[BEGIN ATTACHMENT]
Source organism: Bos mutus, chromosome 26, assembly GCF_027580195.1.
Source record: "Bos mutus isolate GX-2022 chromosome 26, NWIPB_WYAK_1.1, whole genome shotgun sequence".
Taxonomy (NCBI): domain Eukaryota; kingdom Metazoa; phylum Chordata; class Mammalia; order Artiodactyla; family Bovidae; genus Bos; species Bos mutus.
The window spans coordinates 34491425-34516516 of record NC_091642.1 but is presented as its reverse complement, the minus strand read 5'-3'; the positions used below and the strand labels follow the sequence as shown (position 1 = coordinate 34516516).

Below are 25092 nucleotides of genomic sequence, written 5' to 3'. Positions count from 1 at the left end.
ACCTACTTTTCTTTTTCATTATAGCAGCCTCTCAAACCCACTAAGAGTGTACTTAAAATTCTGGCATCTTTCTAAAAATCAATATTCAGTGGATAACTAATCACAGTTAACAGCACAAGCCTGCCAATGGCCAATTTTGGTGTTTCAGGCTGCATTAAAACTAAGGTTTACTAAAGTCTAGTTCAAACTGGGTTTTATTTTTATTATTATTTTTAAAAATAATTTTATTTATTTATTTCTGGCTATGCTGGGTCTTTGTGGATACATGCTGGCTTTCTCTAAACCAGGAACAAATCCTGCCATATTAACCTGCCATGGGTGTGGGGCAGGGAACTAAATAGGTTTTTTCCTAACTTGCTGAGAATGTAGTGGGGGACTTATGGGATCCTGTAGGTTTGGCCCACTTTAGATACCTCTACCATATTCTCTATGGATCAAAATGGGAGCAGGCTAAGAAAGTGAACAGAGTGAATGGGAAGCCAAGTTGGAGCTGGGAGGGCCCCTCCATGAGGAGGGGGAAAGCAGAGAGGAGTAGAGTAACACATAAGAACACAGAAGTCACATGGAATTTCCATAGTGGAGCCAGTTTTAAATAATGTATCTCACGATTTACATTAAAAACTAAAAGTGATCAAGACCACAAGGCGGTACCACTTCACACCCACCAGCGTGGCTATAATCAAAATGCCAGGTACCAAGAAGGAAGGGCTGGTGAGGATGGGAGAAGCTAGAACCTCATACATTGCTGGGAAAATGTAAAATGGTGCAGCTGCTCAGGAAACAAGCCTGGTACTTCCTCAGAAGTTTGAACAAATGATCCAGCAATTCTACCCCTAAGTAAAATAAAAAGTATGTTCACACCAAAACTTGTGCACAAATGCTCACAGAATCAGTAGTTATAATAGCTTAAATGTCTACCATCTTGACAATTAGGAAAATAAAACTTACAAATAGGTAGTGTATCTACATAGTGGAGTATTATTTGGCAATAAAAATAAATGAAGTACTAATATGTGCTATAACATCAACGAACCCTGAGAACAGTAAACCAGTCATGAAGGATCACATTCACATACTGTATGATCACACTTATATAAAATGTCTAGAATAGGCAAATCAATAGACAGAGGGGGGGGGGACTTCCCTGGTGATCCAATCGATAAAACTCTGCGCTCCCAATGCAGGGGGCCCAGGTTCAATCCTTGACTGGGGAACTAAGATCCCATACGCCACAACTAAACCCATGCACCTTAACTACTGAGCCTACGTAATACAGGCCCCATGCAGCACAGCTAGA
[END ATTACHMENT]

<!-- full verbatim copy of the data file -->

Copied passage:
Source organism: Bos mutus, chromosome 26, assembly GCF_027580195.1.
Source record: "Bos mutus isolate GX-2022 chromosome 26, NWIPB_WYAK_1.1, whole genome shotgun sequence".
Taxonomy (NCBI): domain Eukaryota; kingdom Metazoa; phylum Chordata; class Mammalia; order Artiodactyla; family Bovidae; genus Bos; species Bos mutus.
The window spans coordinates 34491425-34516516 of record NC_091642.1 but is presented as its reverse complement, the minus strand read 5'-3'; the positions used below and the strand labels follow the sequence as shown (position 1 = coordinate 34516516).

Below are 25092 nucleotides of genomic sequence, written 5' to 3'. Positions count from 1 at the left end.
ACCTACTTTTCTTTTTCATTATAGCAGCCTCTCAAACCCACTAAGAGTGTACTTAAAATTCTGGCATCTTTCTAAAAATCAATATTCAGTGGATAACTAATCACAGTTAACAGCACAAGCCTGCCAATGGCCAATTTTGGTGTTTCAGGCTGCATTAAAACTAAGGTTTACTAAAGTCTAGTTCAAACTGGGTTTTATTTTTATTATTATTTTTAAAAATAATTTTATTTATTTATTTCTGGCTATGCTGGGTCTTTGTGGATACATGCTGGCTTTCTCTAAACCAGGAACAAATCCTGCCATATTAACCTGCCATGGGTGTGGGGCAGGGAACTAAATAGGTTTTTTCCTAACTTGCTGAGAATGTAGTGGGGGACTTATGGGATCCTGTAGGTTTGGCCCACTTTAGATACCTCTACCATATTCTCTATGGATCAAAATGGGAGCAGGCTAAGAAAGTGAACAGAGTGAATGGGAAGCCAAGTTGGAGCTGGGAGGGCCCCTCCATGAGGAGGGGGAAAGCAGAGAGGAGTAGAGTAACACATAAGAACACAGAAGTCACATGGAATTTCCATAGTGGAGCCAGTTTTAAATAATGTATCTCACGATTTACATTAAAAACTAAAAGTGATCAAGACCACAAGGCGGTACCACTTCACACCCACCAGCGTGGCTATAATCAAAATGCCAGGTACCAAGAAGGAAGGGCTGGTGAGGATGGGAGAAGCTAGAACCTCATACATTGCTGGGAAAATGTAAAATGGTGCAGCTGCTCAGGAAACAAGCCTGGTACTTCCTCAGAAGTTTGAACAAATGATCCAGCAATTCTACCCCTAAGTAAAATAAAAAGTATGTTCACACCAAAACTTGTGCACAAATGCTCACAGAATCAGTAGTTATAATAGCTTAAATGTCTACCATCTTGACAATTAGGAAAATAAAACTTACAAATAGGTAGTGTATCTACATAGTGGAGTATTATTTGGCAATAAAAATAAATGAAGTACTAATATGTGCTATAACATCAACGAACCCTGAGAACAGTAAACCAGTCATGAAGGATCACATTCACATACTGTATGATCACACTTATATAAAATGTCTAGAATAGGCAAATCAATAGACAGAGGGGGGGGGGACTTCCCTGGTGATCCAATCGATAAAACTCTGCGCTCCCAATGCAGGGGGCCCAGGTTCAATCCTTGACTGGGGAACTAAGATCCCATACGCCACAACTAAACCCATGCACCTTAACTACTGAGCCTACGTAATACAGGCCCCATGCAGCACAGCTAGA